TalHotBlond Is Your Weekend Cheesy Movie

by Erik Amaya

Cheesy movies are a special joy. Despite an earnest attempt to create compelling stories, filmmakers often miss the mark. Some movies turn out simply mediocre. Others become entertaining in spite of their flaws or authorial intent. They become cheesy. In Your Weekend Cheesy Movie, we’ll examine some of these misguided efforts for what they fail at achieving and what they manage to do right.
This week: TalHotBlond

The Lifetime movie is a special genre all its own. As my Tread Perilously podcast partner Justin Robinson puts it, they are horror movies geared toward women. Consequently, many of their films are straight horror pictures while others use the formal concerns of the horror movie to tell stories of “every-day” horrors like infidelity or identity theft. And, yes, they often revolve around murder as well. In the days of the studio system, these sorts of scripts would have been called melodramas. Not as a pejorative, mind, but as classification. Some of the best movies of that period were women-focused melodramas (if you’ve never seen Bette Davis in Now, Voyager, do so at your earliest convenience). In some ways, TalHotBlond, your cheesy weekend movie for this week, follows in the tradition of the studio melodrama while still following many of the conventions of the Lifetime original movie. As it turns out, the intersection of those two forms is a film which straddles the line between cheese and legitimately good filmmaking.
The plot concerns one Thomas Montgomery (Garrett Dillahunt), a former marine who spends his days working at an abrasives factory and coaching his little girls’ swim team. He and his wife Carol (Laura San Giacomo) seems pretty set in their ways while eking out a reasonable living somewhere in Michigan. Thomas moreso as the thought of missing his once-a-month poker night with the guys from work gives him the shakes. But his poker buddies tell him he can hang out with them every night if he signs up for an account at All Betz Off, an online casino. Thrilled to learn about this new-fangled internet gambling, Thomas signs on the next night and almost immediately receives a private message from someone using the screenname “TalHotBlond.”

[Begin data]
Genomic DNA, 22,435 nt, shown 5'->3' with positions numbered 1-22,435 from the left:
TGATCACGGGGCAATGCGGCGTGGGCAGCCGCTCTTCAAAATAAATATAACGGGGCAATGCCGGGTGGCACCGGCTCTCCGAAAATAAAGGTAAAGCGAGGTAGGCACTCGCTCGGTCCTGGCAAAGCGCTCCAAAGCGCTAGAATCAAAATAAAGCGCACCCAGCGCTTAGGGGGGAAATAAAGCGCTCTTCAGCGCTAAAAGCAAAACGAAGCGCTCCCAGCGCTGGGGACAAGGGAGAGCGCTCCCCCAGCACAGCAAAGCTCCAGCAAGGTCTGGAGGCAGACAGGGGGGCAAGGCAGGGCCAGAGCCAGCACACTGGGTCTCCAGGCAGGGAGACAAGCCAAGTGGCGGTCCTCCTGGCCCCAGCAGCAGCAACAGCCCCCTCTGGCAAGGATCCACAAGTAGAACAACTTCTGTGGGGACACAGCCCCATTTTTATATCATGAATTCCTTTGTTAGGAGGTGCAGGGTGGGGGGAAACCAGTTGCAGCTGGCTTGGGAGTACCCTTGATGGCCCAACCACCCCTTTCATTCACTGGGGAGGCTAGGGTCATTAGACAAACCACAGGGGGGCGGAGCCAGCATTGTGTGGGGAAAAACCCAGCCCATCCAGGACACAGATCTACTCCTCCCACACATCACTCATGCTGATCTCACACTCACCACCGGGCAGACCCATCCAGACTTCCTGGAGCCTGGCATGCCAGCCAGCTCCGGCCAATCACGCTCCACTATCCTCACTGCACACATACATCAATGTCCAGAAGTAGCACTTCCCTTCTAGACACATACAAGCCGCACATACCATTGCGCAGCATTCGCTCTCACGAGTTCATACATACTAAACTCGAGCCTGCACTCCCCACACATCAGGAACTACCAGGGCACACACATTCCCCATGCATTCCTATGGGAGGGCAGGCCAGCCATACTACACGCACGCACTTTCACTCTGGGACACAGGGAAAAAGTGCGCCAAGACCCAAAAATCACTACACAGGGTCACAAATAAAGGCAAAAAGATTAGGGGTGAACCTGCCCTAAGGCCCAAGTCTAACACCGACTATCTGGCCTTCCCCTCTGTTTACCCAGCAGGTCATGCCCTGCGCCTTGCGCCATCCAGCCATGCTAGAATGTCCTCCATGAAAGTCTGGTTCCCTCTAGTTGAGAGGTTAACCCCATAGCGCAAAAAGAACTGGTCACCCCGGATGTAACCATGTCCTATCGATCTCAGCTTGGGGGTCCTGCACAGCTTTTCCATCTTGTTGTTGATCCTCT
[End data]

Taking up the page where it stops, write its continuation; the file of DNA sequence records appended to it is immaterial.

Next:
Since the film was made just before the release of Catfish, we’ll avoid using that film’s title as a verb. But if you suspect “TalHotBlond” might be someone other than a tall, hot blond, you might be right.
To Thomas, she’s Katie Brooks, an 18-year-old girl from Indiana who becomes interested in Thomas thanks to his screenname, “MarineSniper.” She even sends him a photo of herself in a bikini to prove her screenname is no put on. The next night, Thomas scans in a photo of himself from his military days in order to pass himself off as a 22-year-old recruit named Tommy. The two begin an internet courtship complete with cybering, panties in the mail and a promise to get married. The whole thing inspires Thomas to get back into shape and write a baffling note in which he tries to will himself back into his 22-year-old form. It’s kind of pathetic, particularly as Thomas and his wife haven’t had sex in ages.
When Carol finally accepts the idea that he might be having an affair, she discovers the truth on his password protected laptop. The password? “Semper fi.” Faced with the horror that Thomas is stepping out without leaving the house, she informs Katie by mail that her “Tommy” is really a 47-year-old father of two.